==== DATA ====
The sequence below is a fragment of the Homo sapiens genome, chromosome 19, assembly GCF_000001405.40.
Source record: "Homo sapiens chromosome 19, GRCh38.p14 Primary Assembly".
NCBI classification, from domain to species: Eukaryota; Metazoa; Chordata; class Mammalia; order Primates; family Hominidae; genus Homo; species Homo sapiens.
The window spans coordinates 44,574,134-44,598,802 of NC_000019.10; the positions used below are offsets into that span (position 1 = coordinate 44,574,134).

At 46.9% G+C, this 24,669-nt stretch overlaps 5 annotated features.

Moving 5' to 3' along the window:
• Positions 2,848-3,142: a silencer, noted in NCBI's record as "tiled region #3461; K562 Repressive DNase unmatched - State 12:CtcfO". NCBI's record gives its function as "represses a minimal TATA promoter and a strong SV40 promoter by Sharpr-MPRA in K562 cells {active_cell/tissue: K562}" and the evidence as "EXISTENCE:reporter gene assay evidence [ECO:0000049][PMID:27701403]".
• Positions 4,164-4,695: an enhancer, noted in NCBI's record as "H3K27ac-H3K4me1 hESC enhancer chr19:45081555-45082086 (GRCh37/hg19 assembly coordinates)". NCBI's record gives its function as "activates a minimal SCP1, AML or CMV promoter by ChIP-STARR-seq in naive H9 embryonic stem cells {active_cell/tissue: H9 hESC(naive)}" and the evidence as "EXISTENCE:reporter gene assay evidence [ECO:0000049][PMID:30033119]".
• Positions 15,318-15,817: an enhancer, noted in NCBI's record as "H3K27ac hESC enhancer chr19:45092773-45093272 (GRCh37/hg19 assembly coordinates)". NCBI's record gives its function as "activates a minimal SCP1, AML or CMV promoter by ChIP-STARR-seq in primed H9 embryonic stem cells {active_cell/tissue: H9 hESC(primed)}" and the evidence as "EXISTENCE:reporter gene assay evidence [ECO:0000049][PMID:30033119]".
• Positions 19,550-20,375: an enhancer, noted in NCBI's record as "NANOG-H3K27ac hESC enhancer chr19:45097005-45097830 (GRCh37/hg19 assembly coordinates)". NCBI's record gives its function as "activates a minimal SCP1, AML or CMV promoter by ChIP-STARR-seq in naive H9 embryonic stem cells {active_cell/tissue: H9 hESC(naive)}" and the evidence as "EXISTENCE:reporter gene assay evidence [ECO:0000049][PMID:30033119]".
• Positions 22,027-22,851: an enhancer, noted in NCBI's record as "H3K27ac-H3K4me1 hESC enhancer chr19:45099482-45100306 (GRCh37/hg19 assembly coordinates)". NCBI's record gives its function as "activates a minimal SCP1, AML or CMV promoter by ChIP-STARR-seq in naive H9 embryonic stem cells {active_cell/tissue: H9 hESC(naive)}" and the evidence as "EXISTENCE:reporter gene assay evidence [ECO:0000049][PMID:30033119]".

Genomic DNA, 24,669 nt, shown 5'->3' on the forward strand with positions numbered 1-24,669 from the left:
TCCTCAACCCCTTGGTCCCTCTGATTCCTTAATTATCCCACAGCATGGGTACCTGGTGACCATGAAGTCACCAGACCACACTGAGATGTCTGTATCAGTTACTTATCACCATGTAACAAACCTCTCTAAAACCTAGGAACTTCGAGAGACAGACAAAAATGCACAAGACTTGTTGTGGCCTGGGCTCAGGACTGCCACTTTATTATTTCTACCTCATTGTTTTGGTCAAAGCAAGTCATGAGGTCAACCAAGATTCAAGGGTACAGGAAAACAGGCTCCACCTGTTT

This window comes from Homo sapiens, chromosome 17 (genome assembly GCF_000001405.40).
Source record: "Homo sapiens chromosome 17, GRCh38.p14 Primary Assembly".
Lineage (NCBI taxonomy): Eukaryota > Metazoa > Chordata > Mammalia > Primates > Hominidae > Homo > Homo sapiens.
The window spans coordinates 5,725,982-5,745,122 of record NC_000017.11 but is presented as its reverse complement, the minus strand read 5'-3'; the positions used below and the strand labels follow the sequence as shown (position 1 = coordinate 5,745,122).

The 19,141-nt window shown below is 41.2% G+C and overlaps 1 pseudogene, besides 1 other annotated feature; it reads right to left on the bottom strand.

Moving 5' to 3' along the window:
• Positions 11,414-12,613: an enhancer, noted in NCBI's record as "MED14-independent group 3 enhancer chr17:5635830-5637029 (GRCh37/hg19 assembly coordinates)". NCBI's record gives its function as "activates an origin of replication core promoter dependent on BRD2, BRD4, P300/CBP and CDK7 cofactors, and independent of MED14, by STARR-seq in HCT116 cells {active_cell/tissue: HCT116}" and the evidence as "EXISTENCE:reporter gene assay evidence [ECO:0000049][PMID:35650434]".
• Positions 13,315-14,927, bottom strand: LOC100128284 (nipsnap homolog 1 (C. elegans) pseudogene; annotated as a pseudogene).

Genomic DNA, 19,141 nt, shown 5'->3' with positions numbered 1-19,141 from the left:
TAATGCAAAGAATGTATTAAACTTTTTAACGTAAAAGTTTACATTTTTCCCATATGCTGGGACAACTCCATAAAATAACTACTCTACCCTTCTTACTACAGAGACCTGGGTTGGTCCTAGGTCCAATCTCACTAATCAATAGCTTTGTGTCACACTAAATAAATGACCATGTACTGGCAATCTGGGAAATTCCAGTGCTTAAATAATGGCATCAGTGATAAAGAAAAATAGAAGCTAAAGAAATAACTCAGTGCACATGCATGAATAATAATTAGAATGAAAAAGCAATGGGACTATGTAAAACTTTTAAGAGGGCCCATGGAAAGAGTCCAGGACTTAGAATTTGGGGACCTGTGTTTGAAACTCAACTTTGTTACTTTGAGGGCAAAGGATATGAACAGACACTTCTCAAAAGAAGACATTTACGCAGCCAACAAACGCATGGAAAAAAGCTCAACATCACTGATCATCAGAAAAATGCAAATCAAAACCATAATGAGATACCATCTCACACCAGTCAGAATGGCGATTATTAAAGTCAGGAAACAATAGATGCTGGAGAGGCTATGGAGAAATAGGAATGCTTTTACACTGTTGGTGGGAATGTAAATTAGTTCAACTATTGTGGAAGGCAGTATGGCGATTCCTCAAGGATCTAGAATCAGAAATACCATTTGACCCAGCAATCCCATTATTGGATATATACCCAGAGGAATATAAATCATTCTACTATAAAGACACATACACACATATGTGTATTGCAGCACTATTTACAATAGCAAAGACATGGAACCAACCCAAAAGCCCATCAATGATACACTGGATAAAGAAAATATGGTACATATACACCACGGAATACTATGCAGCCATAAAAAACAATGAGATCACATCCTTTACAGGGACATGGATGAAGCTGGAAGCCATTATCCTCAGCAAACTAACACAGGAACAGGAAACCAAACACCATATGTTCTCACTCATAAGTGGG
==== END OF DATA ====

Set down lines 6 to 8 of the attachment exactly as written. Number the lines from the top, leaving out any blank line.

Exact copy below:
Moving 5' to 3' along the window:
• Positions 2,848-3,142: a silencer, noted in NCBI's record as "tiled region #3461; K562 Repressive DNase unmatched - State 12:CtcfO". NCBI's record gives its function as "represses a minimal TATA promoter and a strong SV40 promoter by Sharpr-MPRA in K562 cells {active_cell/tissue: K562}" and the evidence as "EXISTENCE:reporter gene assay evidence [ECO:0000049][PMID:27701403]".
• Positions 4,164-4,695: an enhancer, noted in NCBI's record as "H3K27ac-H3K4me1 hESC enhancer chr19:45081555-45082086 (GRCh37/hg19 assembly coordinates)". NCBI's record gives its function as "activates a minimal SCP1, AML or CMV promoter by ChIP-STARR-seq in naive H9 embryonic stem cells {active_cell/tissue: H9 hESC(naive)}" and the evidence as "EXISTENCE:reporter gene assay evidence [ECO:0000049][PMID:30033119]".